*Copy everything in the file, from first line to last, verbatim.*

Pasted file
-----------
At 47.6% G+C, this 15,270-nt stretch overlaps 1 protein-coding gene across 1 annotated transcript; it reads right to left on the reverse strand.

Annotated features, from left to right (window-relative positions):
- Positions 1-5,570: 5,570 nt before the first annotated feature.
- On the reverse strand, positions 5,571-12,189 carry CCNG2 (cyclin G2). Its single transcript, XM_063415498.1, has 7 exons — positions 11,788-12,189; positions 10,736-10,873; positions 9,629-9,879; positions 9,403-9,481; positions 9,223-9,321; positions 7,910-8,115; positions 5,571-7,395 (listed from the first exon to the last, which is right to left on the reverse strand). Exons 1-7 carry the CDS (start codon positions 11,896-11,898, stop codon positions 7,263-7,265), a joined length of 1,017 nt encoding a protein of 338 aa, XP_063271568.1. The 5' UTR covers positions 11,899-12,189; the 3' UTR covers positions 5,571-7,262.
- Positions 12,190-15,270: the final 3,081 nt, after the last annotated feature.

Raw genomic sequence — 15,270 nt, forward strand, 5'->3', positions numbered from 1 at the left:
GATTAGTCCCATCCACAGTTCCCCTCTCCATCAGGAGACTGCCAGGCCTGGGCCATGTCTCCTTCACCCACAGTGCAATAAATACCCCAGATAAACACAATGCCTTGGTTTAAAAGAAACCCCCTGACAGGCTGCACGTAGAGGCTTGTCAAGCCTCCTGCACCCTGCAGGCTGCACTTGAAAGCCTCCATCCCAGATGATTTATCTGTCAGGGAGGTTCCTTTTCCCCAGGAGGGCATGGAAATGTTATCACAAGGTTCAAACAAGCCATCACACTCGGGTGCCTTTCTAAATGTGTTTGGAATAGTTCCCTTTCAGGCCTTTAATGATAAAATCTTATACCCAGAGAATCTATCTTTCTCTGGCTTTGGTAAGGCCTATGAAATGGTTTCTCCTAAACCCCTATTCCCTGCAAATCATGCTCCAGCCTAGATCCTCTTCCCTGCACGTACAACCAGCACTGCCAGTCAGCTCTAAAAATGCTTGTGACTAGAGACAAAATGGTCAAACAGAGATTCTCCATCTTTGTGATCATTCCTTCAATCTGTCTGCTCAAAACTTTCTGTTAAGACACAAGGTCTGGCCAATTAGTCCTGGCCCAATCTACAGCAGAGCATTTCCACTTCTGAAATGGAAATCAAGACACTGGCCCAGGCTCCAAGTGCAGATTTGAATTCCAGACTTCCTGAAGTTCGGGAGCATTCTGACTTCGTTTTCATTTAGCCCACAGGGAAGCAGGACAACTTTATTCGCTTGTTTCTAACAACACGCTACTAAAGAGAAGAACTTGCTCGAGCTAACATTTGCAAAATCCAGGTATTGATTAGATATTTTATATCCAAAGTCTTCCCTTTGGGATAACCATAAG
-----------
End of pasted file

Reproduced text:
At 47.6% G+C, this 15,270-nt stretch overlaps 1 protein-coding gene across 1 annotated transcript; it reads right to left on the reverse strand.

Annotated features, from left to right (window-relative positions):
- Positions 1-5,570: 5,570 nt before the first annotated feature.
- On the reverse strand, positions 5,571-12,189 carry CCNG2 (cyclin G2). Its single transcript, XM_063415498.1, has 7 exons — positions 11,788-12,189; positions 10,736-10,873; positions 9,629-9,879; positions 9,403-9,481; positions 9,223-9,321; positions 7,910-8,115; positions 5,571-7,395 (listed from the first exon to the last, which is right to left on the reverse strand). Exons 1-7 carry the CDS (start codon positions 11,896-11,898, stop codon positions 7,263-7,265), a joined length of 1,017 nt encoding a protein of 338 aa, XP_063271568.1. The 5' UTR covers positions 11,899-12,189; the 3' UTR covers positions 5,571-7,262.
- Positions 12,190-15,270: the final 3,081 nt, after the last annotated feature.

Raw genomic sequence — 15,270 nt, forward strand, 5'->3', positions numbered from 1 at the left:
GATTAGTCCCATCCACAGTTCCCCTCTCCATCAGGAGACTGCCAGGCCTGGGCCATGTCTCCTTCACCCACAGTGCAATAAATACCCCAGATAAACACAATGCCTTGGTTTAAAAGAAACCCCCTGACAGGCTGCACGTAGAGGCTTGTCAAGCCTCCTGCACCCTGCAGGCTGCACTTGAAAGCCTCCATCCCAGATGATTTATCTGTCAGGGAGGTTCCTTTTCCCCAGGAGGGCATGGAAATGTTATCACAAGGTTCAAACAAGCCATCACACTCGGGTGCCTTTCTAAATGTGTTTGGAATAGTTCCCTTTCAGGCCTTTAATGATAAAATCTTATACCCAGAGAATCTATCTTTCTCTGGCTTTGGTAAGGCCTATGAAATGGTTTCTCCTAAACCCCTATTCCCTGCAAATCATGCTCCAGCCTAGATCCTCTTCCCTGCACGTACAACCAGCACTGCCAGTCAGCTCTAAAAATGCTTGTGACTAGAGACAAAATGGTCAAACAGAGATTCTCCATCTTTGTGATCATTCCTTCAATCTGTCTGCTCAAAACTTTCTGTTAAGACACAAGGTCTGGCCAATTAGTCCTGGCCCAATCTACAGCAGAGCATTTCCACTTCTGAAATGGAAATCAAGACACTGGCCCAGGCTCCAAGTGCAGATTTGAATTCCAGACTTCCTGAAGTTCGGGAGCATTCTGACTTCGTTTTCATTTAGCCCACAGGGAAGCAGGACAACTTTATTCGCTTGTTTCTAACAACACGCTACTAAAGAGAAGAACTTGCTCGAGCTAACATTTGCAAAATCCAGGTATTGATTAGATATTTTATATCCAAAGTCTTCCCTTTGGGATAACCATAAG